By Kevin Andrews - Australian Polity - Volume 3 (Number 1)
For the past three decades a number of exponents of apocalyptic outcomes have suggested that the world faces a population explosion. Their thesis has been that the human race is breeding itself to a point of unsustainability. But, as the demographer Nicholas Eberstat has observed:
The modern population explosion was sparked not because people suddenly started breeding like rabbits, but rather because they finally stopped dying like flies… it wasn’t that fertility rates soared; rather, mortality rates plummeted. Since the start of our century, the average life expectancy at birth for a human being has probably doubled, it may have more than doubled.
In fact, the western world is facing a population implosion. The Economist magazine summarised the trends:
In 50 or 100 years’ time, however, most countries are more likely to worry about the lack of babies than the excess. For there is now a serious possibility. . . that world population growth will stabilise by around 2040 at about 7.5 billion – and then start to decline. . . Repeatedly, the UN’s demographers have revised down their population projections. . . the number of babies born into the world will fall below the number needed for replacement. . . with fertility rates in rapid decline, the debate about the global birth rate is now over when, not whether, it will fall below replacement level.
The UN Population Division has estimated that half of the world’s people live in nations where the fertility rate has already fallen below the replacement rate. For the population to remain stable, women must have an average of 2.1 babies each. In 61 countries, there are insufficient births to replace the population. To take just a few examples: In the US, women are having just 2 children; in the UK, just 1.7; in Japan, 1.4; in Italy, 1.2; in Spain, just 1.15. While the global fertility rate is above replacement levels, and the overall world population will continue to grow, the variation between nations is significant.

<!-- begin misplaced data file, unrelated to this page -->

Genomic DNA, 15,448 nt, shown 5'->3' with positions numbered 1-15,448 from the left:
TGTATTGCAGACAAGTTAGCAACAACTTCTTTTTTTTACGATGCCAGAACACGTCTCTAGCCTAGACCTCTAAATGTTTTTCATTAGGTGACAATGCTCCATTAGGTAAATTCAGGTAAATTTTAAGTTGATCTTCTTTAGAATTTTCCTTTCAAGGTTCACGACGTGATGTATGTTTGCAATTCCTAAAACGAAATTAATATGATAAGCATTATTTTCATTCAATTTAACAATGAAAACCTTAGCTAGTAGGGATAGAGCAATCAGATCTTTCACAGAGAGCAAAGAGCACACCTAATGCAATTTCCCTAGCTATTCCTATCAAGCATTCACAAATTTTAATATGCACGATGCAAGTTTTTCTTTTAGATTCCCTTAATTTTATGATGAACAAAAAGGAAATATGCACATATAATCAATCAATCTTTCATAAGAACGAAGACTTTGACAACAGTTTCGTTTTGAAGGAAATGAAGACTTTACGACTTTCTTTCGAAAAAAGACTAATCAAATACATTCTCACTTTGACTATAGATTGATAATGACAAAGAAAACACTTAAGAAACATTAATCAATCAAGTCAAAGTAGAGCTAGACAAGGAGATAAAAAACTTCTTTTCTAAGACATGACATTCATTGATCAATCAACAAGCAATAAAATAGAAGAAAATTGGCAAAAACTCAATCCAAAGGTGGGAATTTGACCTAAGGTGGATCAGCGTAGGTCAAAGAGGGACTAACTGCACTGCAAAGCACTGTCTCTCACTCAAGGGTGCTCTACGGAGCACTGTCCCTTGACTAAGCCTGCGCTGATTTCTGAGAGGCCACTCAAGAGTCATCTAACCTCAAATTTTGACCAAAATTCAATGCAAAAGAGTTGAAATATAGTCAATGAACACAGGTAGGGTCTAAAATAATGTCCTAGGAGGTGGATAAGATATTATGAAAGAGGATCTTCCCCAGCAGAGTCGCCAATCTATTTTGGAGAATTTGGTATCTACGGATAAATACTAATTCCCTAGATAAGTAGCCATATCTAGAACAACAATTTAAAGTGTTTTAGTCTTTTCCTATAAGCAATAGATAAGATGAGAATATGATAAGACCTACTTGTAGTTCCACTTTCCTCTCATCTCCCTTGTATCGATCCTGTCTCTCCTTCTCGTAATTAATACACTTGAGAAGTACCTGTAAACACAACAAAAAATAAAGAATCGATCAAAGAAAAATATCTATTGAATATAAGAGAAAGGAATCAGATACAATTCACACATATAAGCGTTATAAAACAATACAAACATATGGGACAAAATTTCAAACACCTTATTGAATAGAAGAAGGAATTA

In a study of global fertility rates, the Australian demographer Peter McDonald concluded that if the current levels of fertility were maintained in many western nations, they are so low that they would threaten the future existence of the nations concerned:
In an era in which we have come to understand the momentum of population increase, it is remarkable that we are yet to appreciate that the same momentum applies to population decrease.
The concentration in media headlines and elsewhere on the total size of the global population continues to mask the depopulation momentum in many nations. “Perhaps people used to living for the here and now may have difficulty appreciating the long-term consequences beyond their immediate horizon,” noted the Australian demographers, John Caldwell and Thomas Schindlmayr, in their study of 28 countries where the fertility rate has fallen to less than 1.4. One of the most rapidly ageing societies in the world, Japan, provides a glimpse of the demographic decline underway. While the Japanese are living longer, the number of young people never marrying has also increased significantly. The National Institute of Population and Social Security Research forecasts that the population will decline from 127.7 million to 86.7 million by 2060, and fall again to 42.9 million by 2110 “If conditions remain unchanged.”
As Eberstadt noted in a recent article, the situation in Japan is a foretaste of what is likely to occur in many nations over the next few decades, with major reverberations for social life, economic performance and foreign relations. The consequences of what the Germans term schrumpfende Gesellschaft – a shrinking society – include a looming old-age burden, a struggle to maintain economic growth and diminishing international influence for the Japanese.
Peter Costello’s first Intergenerational Report stimulated a debate about some of these issues in Australia. We need to revisit that discussion to ensure that Australia avoids the demographic, social and economic decline facing Japan in coming decades.